BY Keith Recker | October 6, 2011
Vodou spirituality in sheet metal and found objects
Artist Jean-Robert Jacques’ lwa, is Bossou Trois Cornes, a spirit which takes the form of a three-horned bull. His story begins there because, as he admits with a laugh, “Everything I have tried that does not start with vodou doesn’t work.”
Why the sense of humor about it? His parents are Protestants, and he was not raised in vodou. In fact, his mother still gives him trouble about the imagery of his work – which is unusual even in vodou-rich Haiti because it goes beyond the familiar iconography of lwas and spirits.
“I don’t know where the work comes from. All I can say is that when I am sleeping, when I am awake, I have visions of new ways to present the spirits.” His first vision came in 1995, when a visitor in his dreams told him to create a work with three snakes. Shortly after he followed the advice, a foreign visitor came to Robert’s workshop and bought 100 pieces of his artwork. “After that, because snakes are his symbol, Dambala became part of my spiritual patrimony.”
Of the many pieces Jacques offers for sale during our visit, a crescent-moon shaped nest of baby snakes catches the eye. “Every baby Dambala is destined for a different family. It’s hard for you to understand, but we think of the lwas as “nations,” not as one spirit but a vast family of spirits each of which belongs to a family, a bloodline. They are one spirit, but with many, many facets of identity.”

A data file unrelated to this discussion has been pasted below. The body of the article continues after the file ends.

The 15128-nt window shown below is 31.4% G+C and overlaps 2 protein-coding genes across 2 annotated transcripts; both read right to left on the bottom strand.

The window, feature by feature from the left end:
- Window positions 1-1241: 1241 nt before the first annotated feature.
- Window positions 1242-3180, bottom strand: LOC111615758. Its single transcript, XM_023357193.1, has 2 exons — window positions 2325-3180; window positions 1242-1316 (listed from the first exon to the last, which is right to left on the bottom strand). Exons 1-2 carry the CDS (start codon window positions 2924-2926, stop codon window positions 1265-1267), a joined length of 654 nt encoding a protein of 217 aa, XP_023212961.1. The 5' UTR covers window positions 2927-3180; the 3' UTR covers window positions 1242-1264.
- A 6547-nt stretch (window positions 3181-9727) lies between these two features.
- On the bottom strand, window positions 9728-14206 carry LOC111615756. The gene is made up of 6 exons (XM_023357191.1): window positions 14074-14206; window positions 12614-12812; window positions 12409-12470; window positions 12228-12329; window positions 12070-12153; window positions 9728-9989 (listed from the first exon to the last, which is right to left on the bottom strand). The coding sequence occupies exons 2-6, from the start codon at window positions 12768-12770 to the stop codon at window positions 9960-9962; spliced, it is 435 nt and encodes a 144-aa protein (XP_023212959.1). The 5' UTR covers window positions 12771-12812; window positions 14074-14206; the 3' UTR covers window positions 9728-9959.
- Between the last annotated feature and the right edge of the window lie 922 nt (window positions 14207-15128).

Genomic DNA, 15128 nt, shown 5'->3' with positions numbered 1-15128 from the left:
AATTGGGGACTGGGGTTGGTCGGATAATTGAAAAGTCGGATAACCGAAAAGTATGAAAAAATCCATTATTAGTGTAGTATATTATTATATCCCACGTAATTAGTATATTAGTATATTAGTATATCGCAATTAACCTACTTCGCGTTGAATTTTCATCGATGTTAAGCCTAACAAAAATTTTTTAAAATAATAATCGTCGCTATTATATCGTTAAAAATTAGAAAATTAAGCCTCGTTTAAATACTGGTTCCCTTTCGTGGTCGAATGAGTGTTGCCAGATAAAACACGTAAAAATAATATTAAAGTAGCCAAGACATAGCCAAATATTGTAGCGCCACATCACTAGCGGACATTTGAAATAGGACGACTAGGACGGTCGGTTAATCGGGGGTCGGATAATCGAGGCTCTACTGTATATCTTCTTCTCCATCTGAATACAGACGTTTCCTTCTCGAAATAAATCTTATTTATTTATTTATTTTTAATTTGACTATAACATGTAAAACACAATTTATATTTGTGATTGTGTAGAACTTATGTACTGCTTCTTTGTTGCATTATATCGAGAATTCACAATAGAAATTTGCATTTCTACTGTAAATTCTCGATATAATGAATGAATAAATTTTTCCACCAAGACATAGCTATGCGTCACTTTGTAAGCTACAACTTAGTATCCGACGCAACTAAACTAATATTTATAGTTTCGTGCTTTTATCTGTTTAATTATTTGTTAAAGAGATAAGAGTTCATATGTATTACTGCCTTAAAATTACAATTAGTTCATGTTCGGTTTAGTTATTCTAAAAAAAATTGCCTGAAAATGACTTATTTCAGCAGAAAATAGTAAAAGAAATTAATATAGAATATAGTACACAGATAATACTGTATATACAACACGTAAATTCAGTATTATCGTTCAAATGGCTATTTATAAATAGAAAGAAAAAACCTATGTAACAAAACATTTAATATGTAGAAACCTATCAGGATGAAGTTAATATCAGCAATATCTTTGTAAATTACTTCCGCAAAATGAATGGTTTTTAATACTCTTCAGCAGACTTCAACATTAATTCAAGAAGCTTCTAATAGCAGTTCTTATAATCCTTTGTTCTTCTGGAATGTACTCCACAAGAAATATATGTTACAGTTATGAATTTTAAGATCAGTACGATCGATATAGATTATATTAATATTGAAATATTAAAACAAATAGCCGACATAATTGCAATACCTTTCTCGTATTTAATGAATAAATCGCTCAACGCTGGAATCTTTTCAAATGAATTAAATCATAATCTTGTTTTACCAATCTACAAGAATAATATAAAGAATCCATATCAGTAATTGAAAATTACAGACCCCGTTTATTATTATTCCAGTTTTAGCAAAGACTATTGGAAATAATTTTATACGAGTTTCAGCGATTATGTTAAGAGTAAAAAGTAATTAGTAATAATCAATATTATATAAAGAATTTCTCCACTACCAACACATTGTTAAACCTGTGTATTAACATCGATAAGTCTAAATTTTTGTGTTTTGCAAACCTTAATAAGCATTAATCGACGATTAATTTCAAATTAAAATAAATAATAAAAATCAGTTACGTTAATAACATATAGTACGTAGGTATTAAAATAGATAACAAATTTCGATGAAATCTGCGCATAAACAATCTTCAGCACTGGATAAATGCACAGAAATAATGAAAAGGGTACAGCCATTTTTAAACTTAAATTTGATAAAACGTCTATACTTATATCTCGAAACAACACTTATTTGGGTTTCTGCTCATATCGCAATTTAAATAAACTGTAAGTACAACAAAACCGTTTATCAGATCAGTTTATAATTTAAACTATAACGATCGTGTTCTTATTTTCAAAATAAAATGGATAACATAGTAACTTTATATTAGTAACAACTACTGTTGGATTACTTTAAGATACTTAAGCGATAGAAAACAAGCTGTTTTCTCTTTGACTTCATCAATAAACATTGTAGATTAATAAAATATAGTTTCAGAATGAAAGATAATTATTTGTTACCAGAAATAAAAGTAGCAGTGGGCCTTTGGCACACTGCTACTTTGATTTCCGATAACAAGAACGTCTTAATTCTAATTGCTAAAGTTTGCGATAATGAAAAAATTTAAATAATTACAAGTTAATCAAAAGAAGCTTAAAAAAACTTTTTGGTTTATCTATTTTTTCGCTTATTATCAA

Since he was not raised in vodou, his spirits come from his grandparents, and from their connection back to his African ancestors. His are Rada spirits grouped in a family he calls “Escort,” whose members include three of the most important lwa: Bossou, Dambala and Erzulie.
Jacques calls many of his pieces transformations because they show vodou lwas in the process of engaging with humans. An image of Dambala, for example, sprouts human heads connected to it by twisting filaments of metal: these are the people who follow him, who are visited by him. The unique “possession” experienced by vodou adherents is captured in some form in Jacques’s work: individuals are connected to their lwa, but separate. They take energy and influence from the lwa, but remain themselves, too.
Jacques describes his own relation to his lwa first by citing the God of Catholicism and then by citing the lwa – which acknowledges the hierarchy of vodou: God is over all, but the lwa interact with men and women. “By the power of almighty God and of Bossou Trois Cornes, who walks with me, I live and do my work. Since the lwa is powerful, when he is with you, life is good,” he explains. With a twinkle in his eye, he adds, “If he gives you a number to play, you better play it.”
For more information on the work of Jean-Robert Jacques, see www.mennouhaiti.com